The last people who saw him were Hiwot and Medhanit. I think they advised him to go talk to a specialist.
Was he acting different recently? Any new behavior?
This is the last picture, taken at our uncle’s funeral (in this picture Hailemedhin is laughing, holding his phone). I don’t think he was depressed. He does not drink that much. It is only occasionally that he drinks. In my opinion he did not show any signs of depression or something new.
One of your sisters, Menberemedhin, also posted on Twitter, saying that he did not want to live outside of his country, and he even advised her to return. Is this ironic as he is now asking for asylum? How do you reconcile the two?
He does not want to live outside of his country. He actually bought a new car worth four hundred thousand birr three months ago. He paid half of the down payment. He did not take any of his stuff. He took only a small travelling bag; he did not even take his laptop. There are many reasons that show he was not prepared to leave. Why would a person buy a car if he was preparing to ask for asylum? Why would he waste his money? He could have taken it with him.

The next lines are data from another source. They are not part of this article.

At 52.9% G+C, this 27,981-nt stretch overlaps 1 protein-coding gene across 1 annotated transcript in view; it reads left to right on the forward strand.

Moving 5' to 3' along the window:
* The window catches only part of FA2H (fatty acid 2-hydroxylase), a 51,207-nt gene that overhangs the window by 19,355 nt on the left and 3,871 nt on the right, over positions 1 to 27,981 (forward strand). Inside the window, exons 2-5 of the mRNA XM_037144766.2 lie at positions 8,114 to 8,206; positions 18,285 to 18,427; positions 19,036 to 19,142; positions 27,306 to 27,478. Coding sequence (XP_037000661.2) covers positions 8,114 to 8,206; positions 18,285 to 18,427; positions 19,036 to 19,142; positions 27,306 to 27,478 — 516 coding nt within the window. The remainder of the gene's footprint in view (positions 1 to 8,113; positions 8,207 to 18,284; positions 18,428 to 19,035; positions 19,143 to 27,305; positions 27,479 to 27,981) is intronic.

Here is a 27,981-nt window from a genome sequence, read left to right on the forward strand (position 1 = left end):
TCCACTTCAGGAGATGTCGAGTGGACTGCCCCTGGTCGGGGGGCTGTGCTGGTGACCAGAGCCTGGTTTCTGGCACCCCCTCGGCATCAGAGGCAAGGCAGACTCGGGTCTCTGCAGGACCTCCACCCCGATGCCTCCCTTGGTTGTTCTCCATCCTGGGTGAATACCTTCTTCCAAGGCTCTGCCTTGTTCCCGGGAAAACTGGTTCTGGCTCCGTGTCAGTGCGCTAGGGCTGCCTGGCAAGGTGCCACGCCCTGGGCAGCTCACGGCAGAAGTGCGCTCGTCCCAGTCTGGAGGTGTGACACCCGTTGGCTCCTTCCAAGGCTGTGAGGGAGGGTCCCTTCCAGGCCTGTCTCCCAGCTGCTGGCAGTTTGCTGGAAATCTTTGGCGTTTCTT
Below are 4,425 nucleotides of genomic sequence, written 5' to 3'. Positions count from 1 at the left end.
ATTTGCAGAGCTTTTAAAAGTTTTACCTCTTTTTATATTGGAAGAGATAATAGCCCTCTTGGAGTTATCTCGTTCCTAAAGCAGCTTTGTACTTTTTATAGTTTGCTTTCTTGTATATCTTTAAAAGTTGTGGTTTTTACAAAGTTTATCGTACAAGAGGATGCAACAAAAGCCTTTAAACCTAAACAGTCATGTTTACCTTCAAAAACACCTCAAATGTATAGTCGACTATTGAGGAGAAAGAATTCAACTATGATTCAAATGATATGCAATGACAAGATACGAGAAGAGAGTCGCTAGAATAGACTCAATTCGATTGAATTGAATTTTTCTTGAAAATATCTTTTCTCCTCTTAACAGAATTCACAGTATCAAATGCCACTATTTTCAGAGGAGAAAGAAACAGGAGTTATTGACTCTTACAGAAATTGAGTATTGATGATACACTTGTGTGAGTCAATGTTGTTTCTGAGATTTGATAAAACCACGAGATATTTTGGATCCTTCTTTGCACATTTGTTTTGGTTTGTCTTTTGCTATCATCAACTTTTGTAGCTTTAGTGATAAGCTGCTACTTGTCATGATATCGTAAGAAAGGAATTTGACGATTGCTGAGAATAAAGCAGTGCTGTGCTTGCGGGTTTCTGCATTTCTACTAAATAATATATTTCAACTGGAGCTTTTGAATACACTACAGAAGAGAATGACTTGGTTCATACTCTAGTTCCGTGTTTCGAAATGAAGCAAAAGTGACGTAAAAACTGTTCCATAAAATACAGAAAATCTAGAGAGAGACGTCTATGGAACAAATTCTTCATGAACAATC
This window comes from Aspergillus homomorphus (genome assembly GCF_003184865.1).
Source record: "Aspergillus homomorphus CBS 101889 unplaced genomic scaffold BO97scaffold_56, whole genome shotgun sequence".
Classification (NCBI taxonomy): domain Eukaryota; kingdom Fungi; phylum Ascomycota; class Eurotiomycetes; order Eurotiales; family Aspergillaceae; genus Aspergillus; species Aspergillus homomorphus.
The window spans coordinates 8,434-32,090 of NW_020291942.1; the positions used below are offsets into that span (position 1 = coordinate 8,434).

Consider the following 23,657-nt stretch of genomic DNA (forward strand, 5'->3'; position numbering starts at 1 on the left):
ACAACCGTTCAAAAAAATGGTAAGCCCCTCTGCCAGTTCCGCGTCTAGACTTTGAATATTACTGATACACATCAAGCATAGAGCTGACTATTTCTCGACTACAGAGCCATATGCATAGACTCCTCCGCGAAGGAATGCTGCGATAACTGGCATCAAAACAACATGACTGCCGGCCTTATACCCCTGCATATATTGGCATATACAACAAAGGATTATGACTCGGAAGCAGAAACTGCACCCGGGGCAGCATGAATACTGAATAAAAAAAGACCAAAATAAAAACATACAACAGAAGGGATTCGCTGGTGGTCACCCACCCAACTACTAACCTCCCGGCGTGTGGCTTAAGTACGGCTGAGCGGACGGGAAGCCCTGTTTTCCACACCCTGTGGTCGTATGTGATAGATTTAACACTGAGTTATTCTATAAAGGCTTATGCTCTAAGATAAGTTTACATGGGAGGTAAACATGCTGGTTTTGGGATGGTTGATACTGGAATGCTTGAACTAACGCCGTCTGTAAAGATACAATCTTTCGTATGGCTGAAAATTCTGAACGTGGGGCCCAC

Does he have a girlfriend?
He did not introduce me to anyone. I assume so. I read he has been seeing someone who owns an internet café. If that is true it is good.
His life is being greatly scrutinized. How do you feel about that?
It is not only his life.  It is also the family’s life which is under scrutiny. Unnecessary details and also fictitious writings are there. There are rumors such as my father was a money lender. This is all false information, and we will get back to that once the dust settles. I don’t know how it is even related. This is not only factual error but also defamation. It is not even connected. They said he has a grievance because he was not promoted, but why did they not research? Some groups are using it for political purposes. To do that they are exaggerating our lives, how we are from rich family. Our achievements are exaggerated.